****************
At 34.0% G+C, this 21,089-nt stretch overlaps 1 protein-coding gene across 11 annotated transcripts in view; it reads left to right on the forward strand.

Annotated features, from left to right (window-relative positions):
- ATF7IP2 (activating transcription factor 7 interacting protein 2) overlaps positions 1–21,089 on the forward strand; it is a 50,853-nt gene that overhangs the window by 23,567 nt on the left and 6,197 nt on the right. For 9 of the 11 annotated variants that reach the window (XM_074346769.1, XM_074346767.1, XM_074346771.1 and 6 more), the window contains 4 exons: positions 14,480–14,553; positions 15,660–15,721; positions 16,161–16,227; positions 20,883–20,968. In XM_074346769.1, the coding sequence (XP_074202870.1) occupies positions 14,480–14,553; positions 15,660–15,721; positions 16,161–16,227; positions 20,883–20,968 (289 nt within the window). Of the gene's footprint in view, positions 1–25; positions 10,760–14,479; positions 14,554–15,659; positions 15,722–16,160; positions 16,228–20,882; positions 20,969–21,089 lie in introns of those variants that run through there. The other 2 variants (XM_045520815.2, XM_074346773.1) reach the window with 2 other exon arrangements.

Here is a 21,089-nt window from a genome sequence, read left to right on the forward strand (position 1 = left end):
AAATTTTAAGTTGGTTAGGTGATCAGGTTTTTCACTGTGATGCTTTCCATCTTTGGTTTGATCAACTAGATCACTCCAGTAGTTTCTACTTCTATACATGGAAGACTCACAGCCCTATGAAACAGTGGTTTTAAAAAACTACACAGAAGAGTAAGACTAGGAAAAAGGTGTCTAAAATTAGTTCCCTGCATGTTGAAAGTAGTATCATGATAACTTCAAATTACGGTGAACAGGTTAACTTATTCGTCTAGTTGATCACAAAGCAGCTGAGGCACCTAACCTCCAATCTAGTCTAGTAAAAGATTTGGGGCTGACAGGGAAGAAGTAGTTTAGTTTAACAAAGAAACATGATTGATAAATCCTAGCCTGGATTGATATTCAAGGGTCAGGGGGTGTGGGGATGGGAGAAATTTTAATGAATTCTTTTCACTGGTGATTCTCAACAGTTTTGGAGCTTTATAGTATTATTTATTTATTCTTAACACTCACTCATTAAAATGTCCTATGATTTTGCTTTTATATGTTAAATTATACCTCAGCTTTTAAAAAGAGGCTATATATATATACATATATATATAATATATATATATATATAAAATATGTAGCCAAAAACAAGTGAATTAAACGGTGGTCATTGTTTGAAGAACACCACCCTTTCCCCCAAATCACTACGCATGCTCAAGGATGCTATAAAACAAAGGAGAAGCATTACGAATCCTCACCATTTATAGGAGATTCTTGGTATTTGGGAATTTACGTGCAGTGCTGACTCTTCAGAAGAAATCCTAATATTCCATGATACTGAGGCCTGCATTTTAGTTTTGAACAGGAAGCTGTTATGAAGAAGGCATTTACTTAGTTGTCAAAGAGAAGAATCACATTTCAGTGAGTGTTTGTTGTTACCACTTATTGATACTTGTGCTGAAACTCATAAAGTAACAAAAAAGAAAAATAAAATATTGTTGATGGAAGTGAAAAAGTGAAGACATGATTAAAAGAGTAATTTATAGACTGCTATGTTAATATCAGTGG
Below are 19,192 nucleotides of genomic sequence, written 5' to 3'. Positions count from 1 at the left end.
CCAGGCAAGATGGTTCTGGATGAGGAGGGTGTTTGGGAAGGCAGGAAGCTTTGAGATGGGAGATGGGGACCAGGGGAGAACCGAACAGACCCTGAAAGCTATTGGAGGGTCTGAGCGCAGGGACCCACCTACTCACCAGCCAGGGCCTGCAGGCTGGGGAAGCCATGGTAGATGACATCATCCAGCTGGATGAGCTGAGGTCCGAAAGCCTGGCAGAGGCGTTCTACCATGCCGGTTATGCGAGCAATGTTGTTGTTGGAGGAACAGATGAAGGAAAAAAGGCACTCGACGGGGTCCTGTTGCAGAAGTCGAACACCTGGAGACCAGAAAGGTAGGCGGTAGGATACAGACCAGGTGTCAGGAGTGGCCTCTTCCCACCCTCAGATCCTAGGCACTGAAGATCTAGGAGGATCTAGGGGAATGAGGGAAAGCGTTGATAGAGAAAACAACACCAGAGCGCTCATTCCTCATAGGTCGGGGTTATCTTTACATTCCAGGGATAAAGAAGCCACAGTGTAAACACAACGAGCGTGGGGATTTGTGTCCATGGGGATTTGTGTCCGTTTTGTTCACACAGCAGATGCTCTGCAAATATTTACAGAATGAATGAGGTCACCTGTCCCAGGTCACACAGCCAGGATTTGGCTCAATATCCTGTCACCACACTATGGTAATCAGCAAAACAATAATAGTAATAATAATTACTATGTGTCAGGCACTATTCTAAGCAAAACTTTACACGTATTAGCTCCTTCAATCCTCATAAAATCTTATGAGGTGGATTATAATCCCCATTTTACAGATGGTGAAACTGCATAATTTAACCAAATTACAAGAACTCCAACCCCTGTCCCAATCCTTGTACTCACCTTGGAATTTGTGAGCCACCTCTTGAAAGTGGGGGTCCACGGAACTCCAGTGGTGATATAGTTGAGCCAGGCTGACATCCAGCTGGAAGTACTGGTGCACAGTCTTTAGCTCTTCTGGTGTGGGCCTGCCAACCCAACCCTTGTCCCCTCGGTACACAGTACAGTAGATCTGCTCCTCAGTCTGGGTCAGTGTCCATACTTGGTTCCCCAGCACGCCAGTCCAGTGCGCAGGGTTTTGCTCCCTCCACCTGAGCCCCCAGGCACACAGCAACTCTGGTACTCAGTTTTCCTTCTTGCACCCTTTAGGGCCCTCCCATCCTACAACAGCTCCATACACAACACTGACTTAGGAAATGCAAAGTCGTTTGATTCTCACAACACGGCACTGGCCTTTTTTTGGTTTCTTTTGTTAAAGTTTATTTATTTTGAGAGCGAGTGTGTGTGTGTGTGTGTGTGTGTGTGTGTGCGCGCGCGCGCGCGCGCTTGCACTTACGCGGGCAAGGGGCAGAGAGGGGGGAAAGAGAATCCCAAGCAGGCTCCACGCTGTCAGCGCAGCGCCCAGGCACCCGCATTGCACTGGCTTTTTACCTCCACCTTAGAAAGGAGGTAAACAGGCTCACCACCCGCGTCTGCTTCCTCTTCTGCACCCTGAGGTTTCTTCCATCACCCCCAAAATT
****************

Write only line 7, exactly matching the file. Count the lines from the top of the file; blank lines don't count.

CCAGGCAAGATGGTTCTGGATGAGGAGGGTGTTTGGGAAGGCAGGAAGCTTTGAGATGGGAGATGGGGACCAGGGGAGAACCGAACAGACCCTGAAAGCTATTGGAGGGTCTGAGCGCAGGGACCCACCTACTCACCAGCCAGGGCCTGCAGGCTGGGGAAGCCATGGTAGATGACATCATCCAGCTGGATGAGCTGAGGTCCGAAAGCCTGGCAGAGGCGTTCTACCATGCCGGTTATGCGAGCAATGTTGTTGTTGGAGGAACAGATGAAGGAAAAAAGGCACTCGACGGGGTCCTGTTGCAGAAGTCGAACACCTGGAGACCAGAAAGGTAGGCGGTAGGATACAGACCAGGTGTCAGGAGTGGCCTCTTCCCACCCTCAGATCCTAGGCACTGAAGATCTAGGAGGATCTAGGGGAATGAGGGAAAGCGTTGATAGAGAAAACAACACCAGAGCGCTCATTCCTCATAGGTCGGGGTTATCTTTACATTCCAGGGATAAAGAAGCCACAGTGTAAACACAACGAGCGTGGGGATTTGTGTCCATGGGGATTTGTGTCCGTTTTGTTCACACAGCAGATGCTCTGCAAATATTTACAGAATGAATGAGGTCACCTGTCCCAGGTCACACAGCCAGGATTTGGCTCAATATCCTGTCACCACACTATGGTAATCAGCAAAACAATAATAGTAATAATAATTACTATGTGTCAGGCACTATTCTAAGCAAAACTTTACACGTATTAGCTCCTTCAATCCTCATAAAATCTTATGAGGTGGATTATAATCCCCATTTTACAGATGGTGAAACTGCATAATTTAACCAAATTACAAGAACTCCAACCCCTGTCCCAATCCTTGTACTCACCTTGGAATTTGTGAGCCACCTCTTGAAAGTGGGGGTCCACGGAACTCCAGTGGTGATATAGTTGAGCCAGGCTGACATCCAGCTGGAAGTACTGGTGCACAGTCTTTAGCTCTTCTGGTGTGGGCCTGCCAACCCAACCCTTGTCCCCTCGGTACACAGTACAGTAGATCTGCTCCTCAGTCTGGGTCAGTGTCCATACTTGGTTCCCCAGCACGCCAGTCCAGTGCGCAGGGTTTTGCTCCCTCCACCTGAGCCCCCAGGCACACAGCAACTCTGGTACTCAGTTTTCCTTCTTGCACCCTTTAGGGCCCTCCCATCCTACAACAGCTCCATACACAACACTGACTTAGGAAATGCAAAGTCGTTTGATTCTCACAACACGGCACTGGCCTTTTTTTGGTTTCTTTTGTTAAAGTTTATTTATTTTGAGAGCGAGTGTGTGTGTGTGTGTGTGTGTGTGTGTGTGCGCGCGCGCGCGCGCGCTTGCACTTACGCGGGCAAGGGGCAGAGAGGGGGGAAAGAGAATCCCAAGCAGGCTCCACGCTGTCAGCGCAGCGCCCAGGCACCCGCATTGCACTGGCTTTTTACCTCCACCTTAGAAAGGAGGTAAACAGGCTCACCACCCGCGTCTGCTTCCTCTTCTGCACCCTGAGGTTTCTTCCATCACCCCCAAAATT